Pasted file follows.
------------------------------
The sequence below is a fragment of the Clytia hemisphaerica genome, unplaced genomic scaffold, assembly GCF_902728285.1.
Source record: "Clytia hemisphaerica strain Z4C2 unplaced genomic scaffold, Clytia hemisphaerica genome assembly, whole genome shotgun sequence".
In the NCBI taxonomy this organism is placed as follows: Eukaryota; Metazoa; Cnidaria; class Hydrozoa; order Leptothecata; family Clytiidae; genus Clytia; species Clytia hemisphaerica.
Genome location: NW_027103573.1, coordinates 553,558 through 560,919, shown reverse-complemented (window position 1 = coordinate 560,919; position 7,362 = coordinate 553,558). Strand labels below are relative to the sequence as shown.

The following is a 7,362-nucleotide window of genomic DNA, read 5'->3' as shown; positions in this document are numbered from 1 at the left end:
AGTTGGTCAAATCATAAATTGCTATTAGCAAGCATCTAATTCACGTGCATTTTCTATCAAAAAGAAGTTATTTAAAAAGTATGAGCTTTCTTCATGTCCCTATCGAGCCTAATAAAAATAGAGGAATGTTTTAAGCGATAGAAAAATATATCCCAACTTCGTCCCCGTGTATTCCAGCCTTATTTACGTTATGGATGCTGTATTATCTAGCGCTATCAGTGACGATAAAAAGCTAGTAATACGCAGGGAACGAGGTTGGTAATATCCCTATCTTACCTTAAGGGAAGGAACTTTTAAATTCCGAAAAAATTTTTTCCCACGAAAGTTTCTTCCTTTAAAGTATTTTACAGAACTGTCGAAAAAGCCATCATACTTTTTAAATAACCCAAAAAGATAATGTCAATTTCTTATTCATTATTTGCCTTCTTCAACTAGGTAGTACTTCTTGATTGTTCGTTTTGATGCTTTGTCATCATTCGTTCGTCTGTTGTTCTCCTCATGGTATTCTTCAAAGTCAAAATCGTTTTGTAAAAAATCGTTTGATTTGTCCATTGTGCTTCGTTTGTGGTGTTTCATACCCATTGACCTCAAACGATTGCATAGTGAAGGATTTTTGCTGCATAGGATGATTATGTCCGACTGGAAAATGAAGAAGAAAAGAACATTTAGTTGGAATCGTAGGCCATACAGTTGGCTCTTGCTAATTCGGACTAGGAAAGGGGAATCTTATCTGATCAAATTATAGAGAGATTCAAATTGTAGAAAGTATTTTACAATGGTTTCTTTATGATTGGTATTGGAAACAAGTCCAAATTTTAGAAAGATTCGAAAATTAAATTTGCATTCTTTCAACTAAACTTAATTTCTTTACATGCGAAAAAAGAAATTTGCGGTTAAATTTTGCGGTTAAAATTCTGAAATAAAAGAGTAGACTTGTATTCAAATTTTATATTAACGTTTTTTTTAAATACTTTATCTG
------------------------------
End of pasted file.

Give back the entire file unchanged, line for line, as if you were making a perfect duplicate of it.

The sequence below is a fragment of the Clytia hemisphaerica genome, unplaced genomic scaffold, assembly GCF_902728285.1.
Source record: "Clytia hemisphaerica strain Z4C2 unplaced genomic scaffold, Clytia hemisphaerica genome assembly, whole genome shotgun sequence".
In the NCBI taxonomy this organism is placed as follows: Eukaryota; Metazoa; Cnidaria; class Hydrozoa; order Leptothecata; family Clytiidae; genus Clytia; species Clytia hemisphaerica.
Genome location: NW_027103573.1, coordinates 553,558 through 560,919, shown reverse-complemented (window position 1 = coordinate 560,919; position 7,362 = coordinate 553,558). Strand labels below are relative to the sequence as shown.

The following is a 7,362-nucleotide window of genomic DNA, read 5'->3' as shown; positions in this document are numbered from 1 at the left end:
AGTTGGTCAAATCATAAATTGCTATTAGCAAGCATCTAATTCACGTGCATTTTCTATCAAAAAGAAGTTATTTAAAAAGTATGAGCTTTCTTCATGTCCCTATCGAGCCTAATAAAAATAGAGGAATGTTTTAAGCGATAGAAAAATATATCCCAACTTCGTCCCCGTGTATTCCAGCCTTATTTACGTTATGGATGCTGTATTATCTAGCGCTATCAGTGACGATAAAAAGCTAGTAATACGCAGGGAACGAGGTTGGTAATATCCCTATCTTACCTTAAGGGAAGGAACTTTTAAATTCCGAAAAAATTTTTTCCCACGAAAGTTTCTTCCTTTAAAGTATTTTACAGAACTGTCGAAAAAGCCATCATACTTTTTAAATAACCCAAAAAGATAATGTCAATTTCTTATTCATTATTTGCCTTCTTCAACTAGGTAGTACTTCTTGATTGTTCGTTTTGATGCTTTGTCATCATTCGTTCGTCTGTTGTTCTCCTCATGGTATTCTTCAAAGTCAAAATCGTTTTGTAAAAAATCGTTTGATTTGTCCATTGTGCTTCGTTTGTGGTGTTTCATACCCATTGACCTCAAACGATTGCATAGTGAAGGATTTTTGCTGCATAGGATGATTATGTCCGACTGGAAAATGAAGAAGAAAAGAACATTTAGTTGGAATCGTAGGCCATACAGTTGGCTCTTGCTAATTCGGACTAGGAAAGGGGAATCTTATCTGATCAAATTATAGAGAGATTCAAATTGTAGAAAGTATTTTACAATGGTTTCTTTATGATTGGTATTGGAAACAAGTCCAAATTTTAGAAAGATTCGAAAATTAAATTTGCATTCTTTCAACTAAACTTAATTTCTTTACATGCGAAAAAAGAAATTTGCGGTTAAATTTTGCGGTTAAAATTCTGAAATAAAAGAGTAGACTTGTATTCAAATTTTATATTAACGTTTTTTTTAAATACTTTATCTG